Even if things were just fairly distributed, with no preferred crops, it would seem that the top states in agriculture production would be those that got the most subsidies. For example, Texas, Iowa, Nebraska, California and Minnesota should be in the top 5 in terms of the states receiving agricultural subsidies. That seems at least fair. And in fact, Iowa is first, Texas is 2nd, Nebraska is 4th and Minnesota is 5th in terms of the percentage of farm subsidy receipts.

But get this: although California is first in agricultural production and produces the most of what I call “healthy food”, and California pays more federal income taxes than any other state, California farmers are tenth in terms of their receipts of Farm Bill subsidies.

Even more disconcerting are the numbers behind California’s farm subsidy receipts. Almost all of the receipts go to producers of cotton, rice, wheat, livestock and corn. Almost  NONE of the farm subsidies go to producers of fruits, vegetables and nuts.  Even tobacco farmers in other states receive more subsidies than California fruit and vegetable farmers. Over 90 percent of California farmers receive no subsidies, and  much of the farm bill subsidies are now going to large, wealthy farm conglomerates.The environmental working group has prepared an excellent analysis of the negative impact of the farm bill priorities on farming in California and it is available at this link. 

The simple math of the farm bill’s impact on California is this:

  • California taxpayers pay 12 percent of all the federal taxes collected
  • California farms produce 13 percent of all the agricultural crop revenue in America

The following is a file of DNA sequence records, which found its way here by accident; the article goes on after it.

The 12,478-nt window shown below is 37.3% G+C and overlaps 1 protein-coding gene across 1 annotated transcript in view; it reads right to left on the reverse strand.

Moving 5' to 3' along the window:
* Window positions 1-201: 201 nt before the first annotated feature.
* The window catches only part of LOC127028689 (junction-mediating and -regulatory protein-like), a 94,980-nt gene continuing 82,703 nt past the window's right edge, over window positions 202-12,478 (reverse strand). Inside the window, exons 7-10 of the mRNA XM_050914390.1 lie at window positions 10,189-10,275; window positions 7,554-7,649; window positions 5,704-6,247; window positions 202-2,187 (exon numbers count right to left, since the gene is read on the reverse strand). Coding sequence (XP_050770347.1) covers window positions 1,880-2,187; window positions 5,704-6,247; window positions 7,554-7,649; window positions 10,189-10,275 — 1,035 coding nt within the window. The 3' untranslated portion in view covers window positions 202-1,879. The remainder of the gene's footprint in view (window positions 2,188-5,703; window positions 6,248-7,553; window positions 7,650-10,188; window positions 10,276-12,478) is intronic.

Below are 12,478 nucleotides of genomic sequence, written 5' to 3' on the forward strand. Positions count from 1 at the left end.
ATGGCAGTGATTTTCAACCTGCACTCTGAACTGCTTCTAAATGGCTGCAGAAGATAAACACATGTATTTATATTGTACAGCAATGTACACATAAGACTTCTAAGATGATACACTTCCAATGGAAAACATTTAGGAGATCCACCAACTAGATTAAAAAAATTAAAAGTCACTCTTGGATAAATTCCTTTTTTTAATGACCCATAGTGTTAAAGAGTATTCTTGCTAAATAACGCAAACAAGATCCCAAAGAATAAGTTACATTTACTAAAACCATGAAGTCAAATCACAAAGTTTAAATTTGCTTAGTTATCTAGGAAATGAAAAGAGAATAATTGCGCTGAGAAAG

• California farms produce 50 percent of all the fruits, vegetables and nuts grown in America but
  • California farms receive only 4 percent of the farm subsidies in the farm bill and almost none of those subsidies are for fruit, vegetable or nut production

The way this adds up to me, California fruit and vegetable farmers are paying extra taxes to support corn, wheat, rice, soybean, and livestock producers. This is just plain wrong. I know so many California fruit, vegetable and nut farmers who are struggling to make ends meet. The price of good agricultural land in California is going up every day, and pressure to sell the land for development is an ongoing temptation faced by California growers. This lack of support by the federal government for California farmers adds insult to injury.

Every time the Farm Bill works it’s way through Congress these inequities are debated and changes are discussed, and every time the bill that finally passes continues this same pattern of encouraging growers of corn, wheat, even tobacco, more than the farmers growing the foods that Americans SHOULD be eating. The farm bill is being debated right now, and the bill that has passed on for a vote in the Senate last week continues the same old pattern. In an attempt to disguise the pork, they are now attempting to reassign some of the direct payment subsidies to additional “crop insurance subsidies” but it is just more of the same. There is an excellent blog post by Mark Bittman of the New York Times addressing that specific component of the program.

I urge you to call your representatives and tell them to stop giving subsidies (including crop insurance subsidies) to unhealthy foods and big ag. The way I see it, if they can’t redesign farm supports to encourage healthy eating, or at least be fair in their distribution of support for different states with different crop profiles, then they should stop subsidizing farms altogether.

© 2013. Dayna Green-Burgeson RD, CDE. All Rights Reserved.

Reproduction of any of this content without written permission of the author is strictly prohibited.

www.californiamediterraneandiet.com